Meanwhile, the concrete challenge facing the Eurasian core states today is made amply clear by Acting US Defense Secretary Patrick Shanaghan’s message in the US Defense Department’s Indo-Pacific Strategy Report entitled ‘Preparedness, Partnerships, and Promoting a Networked Region’ (01 June 2019): "The Indo-Pacific is the [U.S.] Department of Defense’s priority theater...Inter-state strategic competition, defined by geopolitical rivalry between free and repressive world order visions, is the primary concern for U.S. national security...The National Security Strategy and the National Defense Strategy articulate our vision to compete, deter, and win in this environment. Achieving this vision requires combining a more lethal Joint Force with a more robust constellation of Allies and partners…Achieving peace through strength and employing effective deterrence requires a Joint Force that is prepared to win any conflict from its onset…Our unique network of Allies and partners is a force multiplier to achieve peace, deterrence, and interoperable warfighting capability…The Department is strengthening and evolving U.S. Alliances and Partnerships into a networked security architecture to uphold the international rules-based order."

How is one to interpret this; how to make sense of this? The discourse matches the action in the material sphere: the great military arc around the Eurasian heartland, ranging from the extension of NATO to the western borders of Russia, through the Persian Gulf deployment right to the Indo-Pacific maritime encirclement; the exit from multilateral arms control agreements; the trade wars and escalation of sanctions; and of course the aggressive and explicit character of official discourse. What kind of picture does emerge?

What is unfolding today is not the New Cold War. The New Cold War was during the Reagan years, in the 1980s, as critically elaborated most notably by Noam Chomsky and Fred Halliday in their published books of that decade. So, what is happening currently has to be the New, New Cold War, or Cold War 3. Or has there been a Long Cold War at least since 1917, a century of Cold War, a single Protracted Cold War, within which there have been short periods of partial relaxation and stabilization? The strategic moves we see today—political, military and economic—when taken together, seem to suggest that the goal and objective of the West is to initiate the endgame of the Long Cold War and to win it, imposing a zero-sum outcome. What was thought to be its end with the collapse of the USSR and unilateral retrenchment of Russia, did not amount to the sustainable victory that the West thought it would be. It now appears that a final gamble on the military advantage of the West has inspired a drive that goes beyond ‘containment’ to one of active encirclement and ‘roll back’ (to use a hawkish concept which had a short shelf-life in the 1950s). US policy is intended to wrest and retain the global strategic initiative at this time, in a project to reverse and shift the correlation of forces on a world scale so as to prevail in establishing what it would call ‘world leadership’.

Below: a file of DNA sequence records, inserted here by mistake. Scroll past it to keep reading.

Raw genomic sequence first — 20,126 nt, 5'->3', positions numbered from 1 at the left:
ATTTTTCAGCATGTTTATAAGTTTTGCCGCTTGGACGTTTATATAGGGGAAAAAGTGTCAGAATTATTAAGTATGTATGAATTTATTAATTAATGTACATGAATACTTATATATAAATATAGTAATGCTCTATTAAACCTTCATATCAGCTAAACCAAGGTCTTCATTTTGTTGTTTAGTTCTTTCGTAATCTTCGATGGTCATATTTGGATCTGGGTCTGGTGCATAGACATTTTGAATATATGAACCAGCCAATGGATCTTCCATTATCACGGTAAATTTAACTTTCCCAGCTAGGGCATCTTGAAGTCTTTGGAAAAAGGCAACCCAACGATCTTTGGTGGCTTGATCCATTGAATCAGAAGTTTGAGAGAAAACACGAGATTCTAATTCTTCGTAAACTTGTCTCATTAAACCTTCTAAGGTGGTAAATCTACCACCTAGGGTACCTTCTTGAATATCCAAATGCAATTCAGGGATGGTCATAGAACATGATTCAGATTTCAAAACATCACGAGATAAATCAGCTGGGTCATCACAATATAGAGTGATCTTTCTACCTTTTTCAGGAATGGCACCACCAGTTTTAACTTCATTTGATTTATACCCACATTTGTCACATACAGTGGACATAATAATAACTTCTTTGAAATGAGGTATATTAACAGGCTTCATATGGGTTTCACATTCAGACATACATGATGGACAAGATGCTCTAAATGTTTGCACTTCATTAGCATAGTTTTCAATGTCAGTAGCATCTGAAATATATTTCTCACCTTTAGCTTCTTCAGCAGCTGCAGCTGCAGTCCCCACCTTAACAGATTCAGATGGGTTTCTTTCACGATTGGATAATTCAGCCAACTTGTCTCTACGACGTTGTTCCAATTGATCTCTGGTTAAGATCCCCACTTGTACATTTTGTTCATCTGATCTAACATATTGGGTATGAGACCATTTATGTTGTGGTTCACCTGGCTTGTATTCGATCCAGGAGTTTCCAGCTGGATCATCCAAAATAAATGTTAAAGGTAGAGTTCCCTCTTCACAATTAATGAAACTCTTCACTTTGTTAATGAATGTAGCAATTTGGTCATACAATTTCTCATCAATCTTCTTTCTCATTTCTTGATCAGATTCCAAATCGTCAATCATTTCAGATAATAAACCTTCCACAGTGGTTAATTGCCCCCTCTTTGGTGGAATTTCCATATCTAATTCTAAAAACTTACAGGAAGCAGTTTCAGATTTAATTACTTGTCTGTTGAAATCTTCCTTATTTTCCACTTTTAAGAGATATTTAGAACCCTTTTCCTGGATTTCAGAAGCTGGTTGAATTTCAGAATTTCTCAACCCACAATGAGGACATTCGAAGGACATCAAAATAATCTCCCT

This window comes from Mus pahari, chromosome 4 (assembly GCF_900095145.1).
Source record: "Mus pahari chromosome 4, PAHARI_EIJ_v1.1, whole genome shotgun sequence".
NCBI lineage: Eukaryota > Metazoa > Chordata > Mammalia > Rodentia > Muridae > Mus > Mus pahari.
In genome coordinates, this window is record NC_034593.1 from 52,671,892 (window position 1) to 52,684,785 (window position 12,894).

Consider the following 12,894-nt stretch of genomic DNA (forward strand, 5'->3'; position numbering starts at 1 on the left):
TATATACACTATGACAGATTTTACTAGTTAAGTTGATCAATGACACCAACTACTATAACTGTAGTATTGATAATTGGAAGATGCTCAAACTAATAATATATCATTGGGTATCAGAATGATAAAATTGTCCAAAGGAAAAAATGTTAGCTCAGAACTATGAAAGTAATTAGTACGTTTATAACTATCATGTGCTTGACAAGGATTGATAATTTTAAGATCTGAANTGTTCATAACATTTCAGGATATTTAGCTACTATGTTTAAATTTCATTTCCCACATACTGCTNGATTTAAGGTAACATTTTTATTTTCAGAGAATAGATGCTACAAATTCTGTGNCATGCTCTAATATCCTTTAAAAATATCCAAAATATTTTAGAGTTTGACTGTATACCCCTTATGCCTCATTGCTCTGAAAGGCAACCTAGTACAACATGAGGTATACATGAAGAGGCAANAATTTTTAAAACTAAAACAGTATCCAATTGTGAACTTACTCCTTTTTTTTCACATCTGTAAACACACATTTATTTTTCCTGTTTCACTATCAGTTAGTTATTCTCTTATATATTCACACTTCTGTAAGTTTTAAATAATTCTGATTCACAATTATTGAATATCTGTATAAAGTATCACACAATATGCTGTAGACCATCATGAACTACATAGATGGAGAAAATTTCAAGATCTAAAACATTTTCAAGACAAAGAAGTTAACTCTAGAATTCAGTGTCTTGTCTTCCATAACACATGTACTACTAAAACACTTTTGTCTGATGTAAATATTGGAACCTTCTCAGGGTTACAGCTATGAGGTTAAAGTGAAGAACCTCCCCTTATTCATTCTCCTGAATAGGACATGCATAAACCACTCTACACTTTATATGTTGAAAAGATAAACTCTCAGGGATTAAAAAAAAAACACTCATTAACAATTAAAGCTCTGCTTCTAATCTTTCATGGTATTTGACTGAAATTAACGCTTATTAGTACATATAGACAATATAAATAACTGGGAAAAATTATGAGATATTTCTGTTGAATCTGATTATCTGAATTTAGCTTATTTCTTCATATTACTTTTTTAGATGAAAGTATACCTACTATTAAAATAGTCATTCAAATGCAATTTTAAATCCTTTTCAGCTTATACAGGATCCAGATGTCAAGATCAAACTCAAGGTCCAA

It is a mistake to assume this is decisively to do with President Trump, one way or another. It wasn’t really to do with President Reagan, as it turned out. Had it been up to the latter, the deep cuts of nuclear weapons would have taken place in Reykjavik in 1986, but that didn’t happen. That was enough of a warning sign of the determinant drivers of the system, but nobody really wanted to read it. The failure to sign the agreement that was at hand and make a real breakthrough, which would have ended the logic of the Cold War, and which outcome President Reagan himself was inclined to, was the best evidence of the West’s Cold War goals. The intention of the Soviet side in 1986 was to end the Cold War, but the intention of the Western side was not merely to end it even on favorable terms, but to win it.

There were elements in the West, who were satisfied with the way the Cold War seemingly ended, because it looked like the Russian side had unilaterally surrendered. Even then, there was no attempt to implement the Kissingerian formula of drawing in Russia and China into co-managing a world order that was unstable because of the emergence of or transition to multipolarity. The evidence was in 1991 itself, when the last-ditch Franco-Russian formula to avoid or delay a war in the Gulf was brushed aside or ignored. The world order was no longer seen to be in a crisis of transition to multipolarity, because the unipolar moment had arrived. While western liberals thought that history had ended, the target states of the West, namely the Eurasian core states, thought that Imperialism had ended. This, I might add, was not a mistake that was quite so prevalent in the global South.